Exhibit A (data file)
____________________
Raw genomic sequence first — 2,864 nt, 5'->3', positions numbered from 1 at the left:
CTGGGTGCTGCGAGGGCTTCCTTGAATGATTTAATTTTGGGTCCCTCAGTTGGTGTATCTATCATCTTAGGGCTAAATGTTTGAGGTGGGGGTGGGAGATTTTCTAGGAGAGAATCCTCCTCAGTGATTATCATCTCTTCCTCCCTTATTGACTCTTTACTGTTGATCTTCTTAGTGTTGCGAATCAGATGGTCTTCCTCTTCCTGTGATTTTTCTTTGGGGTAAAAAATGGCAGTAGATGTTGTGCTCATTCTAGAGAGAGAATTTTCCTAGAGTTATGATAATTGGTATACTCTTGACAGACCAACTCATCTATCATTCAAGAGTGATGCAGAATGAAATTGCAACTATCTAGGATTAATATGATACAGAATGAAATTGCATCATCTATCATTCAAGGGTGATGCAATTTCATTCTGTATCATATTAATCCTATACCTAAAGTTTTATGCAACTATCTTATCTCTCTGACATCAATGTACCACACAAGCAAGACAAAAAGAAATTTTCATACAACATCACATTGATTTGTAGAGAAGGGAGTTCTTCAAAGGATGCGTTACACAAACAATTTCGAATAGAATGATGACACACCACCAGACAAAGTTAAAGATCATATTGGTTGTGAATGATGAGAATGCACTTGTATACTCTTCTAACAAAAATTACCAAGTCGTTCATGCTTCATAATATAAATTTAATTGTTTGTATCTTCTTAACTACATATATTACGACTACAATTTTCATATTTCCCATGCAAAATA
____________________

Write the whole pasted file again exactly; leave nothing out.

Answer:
Raw genomic sequence first — 2,864 nt, 5'->3', positions numbered from 1 at the left:
CTGGGTGCTGCGAGGGCTTCCTTGAATGATTTAATTTTGGGTCCCTCAGTTGGTGTATCTATCATCTTAGGGCTAAATGTTTGAGGTGGGGGTGGGAGATTTTCTAGGAGAGAATCCTCCTCAGTGATTATCATCTCTTCCTCCCTTATTGACTCTTTACTGTTGATCTTCTTAGTGTTGCGAATCAGATGGTCTTCCTCTTCCTGTGATTTTTCTTTGGGGTAAAAAATGGCAGTAGATGTTGTGCTCATTCTAGAGAGAGAATTTTCCTAGAGTTATGATAATTGGTATACTCTTGACAGACCAACTCATCTATCATTCAAGAGTGATGCAGAATGAAATTGCAACTATCTAGGATTAATATGATACAGAATGAAATTGCATCATCTATCATTCAAGGGTGATGCAATTTCATTCTGTATCATATTAATCCTATACCTAAAGTTTTATGCAACTATCTTATCTCTCTGACATCAATGTACCACACAAGCAAGACAAAAAGAAATTTTCATACAACATCACATTGATTTGTAGAGAAGGGAGTTCTTCAAAGGATGCGTTACACAAACAATTTCGAATAGAATGATGACACACCACCAGACAAAGTTAAAGATCATATTGGTTGTGAATGATGAGAATGCACTTGTATACTCTTCTAACAAAAATTACCAAGTCGTTCATGCTTCATAATATAAATTTAATTGTTTGTATCTTCTTAACTACATATATTACGACTACAATTTTCATATTTCCCATGCAAAATA